One final development that confirms our stance on an economic downturn is the current consumer confidence respectively lack thereof. Consumer confidence is a measure of how optimistic or pessimistic people are about their financial situation and the economy's prospects. It reflects people's willingness to spend money on goods and services, which drives economic growth. A sharp decline in consumer confidence indicates that people are becoming less optimistic about the future and are more likely to curtail their spending. This drop in consumer spending has a significant impact on the overall economy, as consumer spending makes up a large part of the GDP. Gilbert Fontana's illustration, based on OECD data from 2019 to 2022, outlines the fluctuation of consumer confidence in nine different economies.
Source: Visual Capitalist
Consequently, to all the above reasonings, we see a recession to be imminent in 2023, though the severity of it remains uncertain. With inflation still high, it makes it difficult to predict the length of the recession. The World Bank predicted a global recession for 2023, with an anticipated GDP growth of 1.7%, the slowest pace since the 2009 recession. While our crystal ball is no clearer than anyone else’s we feel it is important to be prepared for any economic downturn.
Unlocking Asia's Investment Potential: China Reopens and Japan's Central Bank Gets a Facelift
Before we dive deeper into our different asset classes and how they will be affected by the economic developments, let’s first quickly turn our attention to Asia.
We currently see two major developments that affect our investment strategy. First, China re-opened its economy after being closed off due to covid for years and secondly, Japan electing a new president to its central bank.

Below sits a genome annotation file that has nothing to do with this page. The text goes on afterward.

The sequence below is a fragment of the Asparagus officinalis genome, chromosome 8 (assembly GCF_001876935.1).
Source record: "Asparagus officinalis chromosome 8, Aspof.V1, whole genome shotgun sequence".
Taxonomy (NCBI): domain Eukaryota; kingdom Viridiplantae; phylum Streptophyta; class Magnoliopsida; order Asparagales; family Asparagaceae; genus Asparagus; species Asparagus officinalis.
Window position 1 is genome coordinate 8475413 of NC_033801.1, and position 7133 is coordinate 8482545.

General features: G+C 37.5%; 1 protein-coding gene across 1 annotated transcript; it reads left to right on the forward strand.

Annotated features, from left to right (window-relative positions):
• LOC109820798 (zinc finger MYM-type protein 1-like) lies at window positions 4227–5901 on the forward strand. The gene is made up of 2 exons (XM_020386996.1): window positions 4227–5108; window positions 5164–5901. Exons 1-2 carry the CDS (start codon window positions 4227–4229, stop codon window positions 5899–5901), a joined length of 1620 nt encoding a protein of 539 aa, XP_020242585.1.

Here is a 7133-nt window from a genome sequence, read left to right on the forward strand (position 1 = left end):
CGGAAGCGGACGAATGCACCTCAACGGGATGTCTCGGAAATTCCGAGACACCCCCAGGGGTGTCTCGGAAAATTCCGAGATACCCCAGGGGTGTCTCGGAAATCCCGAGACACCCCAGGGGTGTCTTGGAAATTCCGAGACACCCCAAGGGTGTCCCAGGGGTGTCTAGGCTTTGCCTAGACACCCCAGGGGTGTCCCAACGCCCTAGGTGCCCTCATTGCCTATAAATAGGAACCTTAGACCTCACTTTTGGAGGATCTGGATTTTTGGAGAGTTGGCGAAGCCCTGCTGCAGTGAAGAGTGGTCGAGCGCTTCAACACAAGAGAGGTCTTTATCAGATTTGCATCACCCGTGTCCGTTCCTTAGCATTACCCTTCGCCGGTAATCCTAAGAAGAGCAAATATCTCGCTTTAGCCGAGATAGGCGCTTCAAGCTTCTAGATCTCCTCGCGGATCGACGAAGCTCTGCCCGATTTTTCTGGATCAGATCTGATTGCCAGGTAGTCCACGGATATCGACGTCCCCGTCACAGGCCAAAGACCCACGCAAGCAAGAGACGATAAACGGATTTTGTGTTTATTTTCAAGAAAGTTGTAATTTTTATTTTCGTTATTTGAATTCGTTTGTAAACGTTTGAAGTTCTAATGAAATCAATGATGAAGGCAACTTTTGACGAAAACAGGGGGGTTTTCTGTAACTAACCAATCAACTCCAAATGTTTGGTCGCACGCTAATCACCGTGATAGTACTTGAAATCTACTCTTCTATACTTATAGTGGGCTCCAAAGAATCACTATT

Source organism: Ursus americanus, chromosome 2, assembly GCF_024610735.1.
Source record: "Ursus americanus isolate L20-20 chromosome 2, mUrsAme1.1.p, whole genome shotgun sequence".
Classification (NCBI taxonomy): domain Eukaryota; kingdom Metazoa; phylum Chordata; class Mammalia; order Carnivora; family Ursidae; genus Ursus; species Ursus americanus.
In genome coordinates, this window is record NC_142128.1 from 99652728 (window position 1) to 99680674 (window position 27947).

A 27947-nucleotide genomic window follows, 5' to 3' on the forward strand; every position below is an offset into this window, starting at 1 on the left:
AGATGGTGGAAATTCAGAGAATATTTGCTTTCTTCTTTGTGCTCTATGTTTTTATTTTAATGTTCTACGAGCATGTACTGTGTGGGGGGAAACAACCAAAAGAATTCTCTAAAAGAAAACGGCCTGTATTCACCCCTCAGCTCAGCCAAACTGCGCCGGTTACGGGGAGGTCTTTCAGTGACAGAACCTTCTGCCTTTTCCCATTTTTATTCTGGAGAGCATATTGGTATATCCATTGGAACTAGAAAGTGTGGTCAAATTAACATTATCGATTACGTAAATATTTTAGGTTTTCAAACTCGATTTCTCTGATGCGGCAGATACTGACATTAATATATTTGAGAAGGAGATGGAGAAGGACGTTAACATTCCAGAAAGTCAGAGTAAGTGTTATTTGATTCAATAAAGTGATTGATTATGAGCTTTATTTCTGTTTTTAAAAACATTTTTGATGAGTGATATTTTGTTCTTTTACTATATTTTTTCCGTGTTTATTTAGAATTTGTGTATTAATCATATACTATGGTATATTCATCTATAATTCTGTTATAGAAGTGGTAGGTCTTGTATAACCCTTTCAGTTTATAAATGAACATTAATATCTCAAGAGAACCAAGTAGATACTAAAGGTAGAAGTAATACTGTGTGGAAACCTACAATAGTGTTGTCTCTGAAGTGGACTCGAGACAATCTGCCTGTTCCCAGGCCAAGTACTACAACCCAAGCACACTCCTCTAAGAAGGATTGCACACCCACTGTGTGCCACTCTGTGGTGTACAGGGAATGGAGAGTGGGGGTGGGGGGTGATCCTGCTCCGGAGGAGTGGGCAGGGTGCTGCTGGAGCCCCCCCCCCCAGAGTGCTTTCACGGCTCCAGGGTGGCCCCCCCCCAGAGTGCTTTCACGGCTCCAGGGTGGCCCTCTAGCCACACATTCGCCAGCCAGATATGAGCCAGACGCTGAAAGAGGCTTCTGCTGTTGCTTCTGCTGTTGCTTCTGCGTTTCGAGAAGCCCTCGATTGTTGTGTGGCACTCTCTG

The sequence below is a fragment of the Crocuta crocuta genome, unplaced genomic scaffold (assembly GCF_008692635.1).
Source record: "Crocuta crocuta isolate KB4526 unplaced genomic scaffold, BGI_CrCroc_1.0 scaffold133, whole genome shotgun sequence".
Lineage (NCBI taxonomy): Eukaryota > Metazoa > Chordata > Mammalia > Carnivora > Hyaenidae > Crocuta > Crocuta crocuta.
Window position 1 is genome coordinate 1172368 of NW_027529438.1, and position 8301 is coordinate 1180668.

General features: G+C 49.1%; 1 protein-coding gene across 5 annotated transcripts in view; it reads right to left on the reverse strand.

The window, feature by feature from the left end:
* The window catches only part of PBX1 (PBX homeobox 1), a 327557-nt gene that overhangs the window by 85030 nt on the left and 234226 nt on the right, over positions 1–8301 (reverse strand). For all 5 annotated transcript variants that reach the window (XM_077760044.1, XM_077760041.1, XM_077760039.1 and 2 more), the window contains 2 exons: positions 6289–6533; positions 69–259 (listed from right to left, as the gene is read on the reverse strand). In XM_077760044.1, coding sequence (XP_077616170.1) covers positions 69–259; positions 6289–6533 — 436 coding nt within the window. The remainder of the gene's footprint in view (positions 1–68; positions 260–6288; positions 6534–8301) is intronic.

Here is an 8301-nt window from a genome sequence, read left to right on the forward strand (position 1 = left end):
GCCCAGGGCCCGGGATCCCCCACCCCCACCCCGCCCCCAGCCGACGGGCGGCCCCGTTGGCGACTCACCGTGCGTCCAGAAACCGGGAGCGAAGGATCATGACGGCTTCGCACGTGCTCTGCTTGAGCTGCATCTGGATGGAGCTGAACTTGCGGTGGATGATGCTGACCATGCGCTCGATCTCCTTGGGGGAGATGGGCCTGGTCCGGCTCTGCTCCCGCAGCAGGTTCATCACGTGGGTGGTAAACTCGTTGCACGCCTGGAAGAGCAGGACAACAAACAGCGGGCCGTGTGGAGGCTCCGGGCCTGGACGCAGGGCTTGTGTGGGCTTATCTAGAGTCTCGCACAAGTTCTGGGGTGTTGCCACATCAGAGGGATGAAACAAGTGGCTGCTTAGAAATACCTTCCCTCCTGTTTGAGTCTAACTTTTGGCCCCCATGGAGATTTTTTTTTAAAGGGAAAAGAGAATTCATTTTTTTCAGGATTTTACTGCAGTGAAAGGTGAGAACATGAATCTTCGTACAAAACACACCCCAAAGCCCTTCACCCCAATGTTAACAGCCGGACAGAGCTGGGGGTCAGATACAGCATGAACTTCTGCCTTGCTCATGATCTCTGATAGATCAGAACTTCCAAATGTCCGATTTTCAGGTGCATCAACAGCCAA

Since China removed some of its strictest Covid measures, the Chinese yuan has strengthened by more than 6% against the U.S. dollar since the end of November:
The re-opening of China is generally expected to positively influence the economies around the world. Nevertheless, we expect growth will remain weak by historical standards, as the fight against inflation and Russia's war on Ukraine weigh on global economic activity.
At the World Economic Forum, business leaders and policymakers discussed the implications of the Chinese re-opening. There are concerns about inflation and the cost of living, but overall, the business community is excited about making new deals with the world's second-largest economy. Satish Shankar, managing partner for APAC at consultancy Bain & Company, said that "Chinese demand is going to be the biggest driver of global growth". Due to the geopolitical risks, we remain hesitant on increasing our exposure to Asia in the short-run but see China’s opening as a positive sign that Asia might become more attractive again in the midterm.